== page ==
Bees commonly use odors in order to communicate with each other. This behavior is especially prevalent in the context of mating. These odors, are most often produced by the bees themselves – that is, they are chemicals produced by their glands. Some bees however, make use of odors found in their environment in order to communicate. The males of the neotropical orchid bee genera, which count more than 200 species, collect volatile chemicals from their environment (from flowers, fruit, tree wounds, feces etc) and deposit those in leg pouches in order to create different fragrances which they then use to perfume territorial sites where mating occurs. The role of these fragrances is yet unknown. What is quite astounding, is that these bees use a form of enfleurage (a method of extraction of floral scents by means of a lipophilic carrier, in other words, grease – a method widely used in the perfume industry)! Specifically, in order “to collect fragrances, the bees apply large amounts of straight-chain lipids to odoriferous surfaces from their cephalic labial glands, which dissolve the volatiles, and the mixture is then transferred to voluminous hind-leg pockets.” (...) “From the hind-leg pockets (...) deuterated derivatives of carrier lipids (are) consecutively sequestered, shuttled back to the labial glands and reused on consecutive bouts of fragrance collection. Such lipid cycling is instrumental in creating complex perfume bouquets.”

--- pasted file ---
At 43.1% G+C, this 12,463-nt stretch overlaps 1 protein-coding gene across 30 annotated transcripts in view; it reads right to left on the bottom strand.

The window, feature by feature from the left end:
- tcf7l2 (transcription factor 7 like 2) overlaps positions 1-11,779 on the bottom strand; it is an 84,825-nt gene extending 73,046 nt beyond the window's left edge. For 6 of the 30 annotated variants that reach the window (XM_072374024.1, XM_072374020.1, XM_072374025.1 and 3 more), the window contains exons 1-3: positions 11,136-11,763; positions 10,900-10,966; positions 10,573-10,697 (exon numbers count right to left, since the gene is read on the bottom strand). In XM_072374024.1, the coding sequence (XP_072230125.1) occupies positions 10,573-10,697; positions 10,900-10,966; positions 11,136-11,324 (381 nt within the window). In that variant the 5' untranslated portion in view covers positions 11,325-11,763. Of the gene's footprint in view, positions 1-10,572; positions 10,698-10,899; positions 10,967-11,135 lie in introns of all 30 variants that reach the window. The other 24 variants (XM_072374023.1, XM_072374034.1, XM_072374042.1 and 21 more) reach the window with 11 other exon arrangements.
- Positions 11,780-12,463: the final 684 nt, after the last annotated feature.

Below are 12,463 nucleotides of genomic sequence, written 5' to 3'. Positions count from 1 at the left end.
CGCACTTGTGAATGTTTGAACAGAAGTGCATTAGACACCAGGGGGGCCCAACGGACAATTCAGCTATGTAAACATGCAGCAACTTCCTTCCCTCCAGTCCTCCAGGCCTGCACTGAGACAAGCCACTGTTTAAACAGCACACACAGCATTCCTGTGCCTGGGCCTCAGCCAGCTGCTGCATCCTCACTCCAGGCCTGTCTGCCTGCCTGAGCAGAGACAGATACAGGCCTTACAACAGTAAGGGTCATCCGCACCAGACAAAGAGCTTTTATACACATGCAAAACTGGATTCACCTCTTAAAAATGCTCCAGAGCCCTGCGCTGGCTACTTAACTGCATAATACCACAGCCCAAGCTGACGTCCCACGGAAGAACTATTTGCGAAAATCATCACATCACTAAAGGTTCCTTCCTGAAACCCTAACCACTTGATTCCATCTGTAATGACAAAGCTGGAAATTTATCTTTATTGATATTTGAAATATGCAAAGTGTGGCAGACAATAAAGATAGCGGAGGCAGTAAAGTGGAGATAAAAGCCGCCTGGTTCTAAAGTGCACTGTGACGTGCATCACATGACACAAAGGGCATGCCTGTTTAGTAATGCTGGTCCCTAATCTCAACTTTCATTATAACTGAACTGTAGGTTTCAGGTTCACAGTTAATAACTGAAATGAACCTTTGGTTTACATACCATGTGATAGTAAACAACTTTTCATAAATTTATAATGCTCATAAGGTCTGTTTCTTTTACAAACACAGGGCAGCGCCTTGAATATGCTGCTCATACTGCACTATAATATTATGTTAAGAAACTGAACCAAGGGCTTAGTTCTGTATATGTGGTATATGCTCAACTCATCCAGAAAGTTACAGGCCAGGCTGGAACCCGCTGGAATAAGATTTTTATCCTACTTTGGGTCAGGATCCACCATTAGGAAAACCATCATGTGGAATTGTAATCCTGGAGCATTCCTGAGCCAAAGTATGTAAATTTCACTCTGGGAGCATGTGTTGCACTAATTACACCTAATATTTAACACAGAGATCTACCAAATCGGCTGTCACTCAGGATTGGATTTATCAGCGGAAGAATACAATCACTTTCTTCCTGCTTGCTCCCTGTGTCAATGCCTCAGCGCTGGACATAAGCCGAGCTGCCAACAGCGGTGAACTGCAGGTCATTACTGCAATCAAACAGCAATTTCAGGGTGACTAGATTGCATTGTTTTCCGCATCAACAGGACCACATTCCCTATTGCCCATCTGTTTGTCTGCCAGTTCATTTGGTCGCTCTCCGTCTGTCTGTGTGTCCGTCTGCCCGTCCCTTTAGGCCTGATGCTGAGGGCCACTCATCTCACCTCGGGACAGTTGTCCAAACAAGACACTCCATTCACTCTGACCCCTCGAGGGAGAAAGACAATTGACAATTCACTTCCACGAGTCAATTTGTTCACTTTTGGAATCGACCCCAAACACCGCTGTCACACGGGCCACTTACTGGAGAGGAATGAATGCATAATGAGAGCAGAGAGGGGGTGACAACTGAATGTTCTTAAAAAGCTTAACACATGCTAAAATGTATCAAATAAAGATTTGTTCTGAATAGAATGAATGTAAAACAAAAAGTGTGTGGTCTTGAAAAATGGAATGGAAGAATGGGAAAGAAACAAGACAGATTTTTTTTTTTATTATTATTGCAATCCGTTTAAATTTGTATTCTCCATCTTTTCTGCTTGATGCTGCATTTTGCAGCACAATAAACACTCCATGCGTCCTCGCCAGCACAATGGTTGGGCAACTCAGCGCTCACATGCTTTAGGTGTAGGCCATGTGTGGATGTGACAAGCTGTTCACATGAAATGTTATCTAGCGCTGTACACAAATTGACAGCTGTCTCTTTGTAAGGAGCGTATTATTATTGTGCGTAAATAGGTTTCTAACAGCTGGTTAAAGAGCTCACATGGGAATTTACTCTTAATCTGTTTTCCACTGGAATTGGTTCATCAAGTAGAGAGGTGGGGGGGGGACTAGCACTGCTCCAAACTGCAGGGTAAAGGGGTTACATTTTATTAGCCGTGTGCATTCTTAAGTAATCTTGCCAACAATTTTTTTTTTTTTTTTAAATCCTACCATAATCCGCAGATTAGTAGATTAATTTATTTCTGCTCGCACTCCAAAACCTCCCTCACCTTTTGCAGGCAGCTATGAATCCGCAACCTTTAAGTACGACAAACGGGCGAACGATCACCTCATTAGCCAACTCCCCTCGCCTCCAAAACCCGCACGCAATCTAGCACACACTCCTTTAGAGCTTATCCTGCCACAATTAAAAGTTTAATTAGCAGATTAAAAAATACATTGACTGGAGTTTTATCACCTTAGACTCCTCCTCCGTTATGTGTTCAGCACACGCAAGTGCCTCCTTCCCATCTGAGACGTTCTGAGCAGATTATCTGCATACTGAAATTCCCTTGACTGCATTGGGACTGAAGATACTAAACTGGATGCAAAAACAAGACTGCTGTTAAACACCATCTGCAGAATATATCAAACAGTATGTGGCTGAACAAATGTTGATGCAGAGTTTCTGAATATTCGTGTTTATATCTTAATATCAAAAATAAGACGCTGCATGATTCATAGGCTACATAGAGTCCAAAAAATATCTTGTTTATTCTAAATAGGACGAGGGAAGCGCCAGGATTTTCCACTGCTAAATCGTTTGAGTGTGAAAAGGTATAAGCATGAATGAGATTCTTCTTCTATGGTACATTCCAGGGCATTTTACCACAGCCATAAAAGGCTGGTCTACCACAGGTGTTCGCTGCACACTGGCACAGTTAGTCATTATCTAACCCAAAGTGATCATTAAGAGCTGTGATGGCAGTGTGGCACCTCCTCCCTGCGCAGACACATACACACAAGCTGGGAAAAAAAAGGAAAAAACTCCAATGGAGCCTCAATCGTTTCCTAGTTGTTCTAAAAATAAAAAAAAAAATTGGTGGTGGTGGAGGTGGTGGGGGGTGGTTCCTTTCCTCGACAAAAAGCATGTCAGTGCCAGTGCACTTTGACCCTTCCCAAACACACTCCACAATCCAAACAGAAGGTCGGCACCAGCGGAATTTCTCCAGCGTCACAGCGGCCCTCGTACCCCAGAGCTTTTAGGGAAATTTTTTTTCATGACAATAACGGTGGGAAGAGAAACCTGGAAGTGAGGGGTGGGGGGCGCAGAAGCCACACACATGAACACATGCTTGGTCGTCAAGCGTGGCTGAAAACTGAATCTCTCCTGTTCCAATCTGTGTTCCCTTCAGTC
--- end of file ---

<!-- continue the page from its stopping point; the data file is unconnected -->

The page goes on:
Reference: Adaptation of text and quotes, “Enfleurage, lipid recycling and the origin of perfume collection in orchid bees”, Eltz et al., 2007, Proceedings of the Royal Society B: Biological Sciences, vol. 274.
Perfume holds the power to enhance my mood and even change it. I can use it to highlight aspects of myself. It can make my heart swoop with joy and it can send me back in time by awakening distant memories. I want to share my love for perfume with you. Let's exchange our thoughts and share our experiences.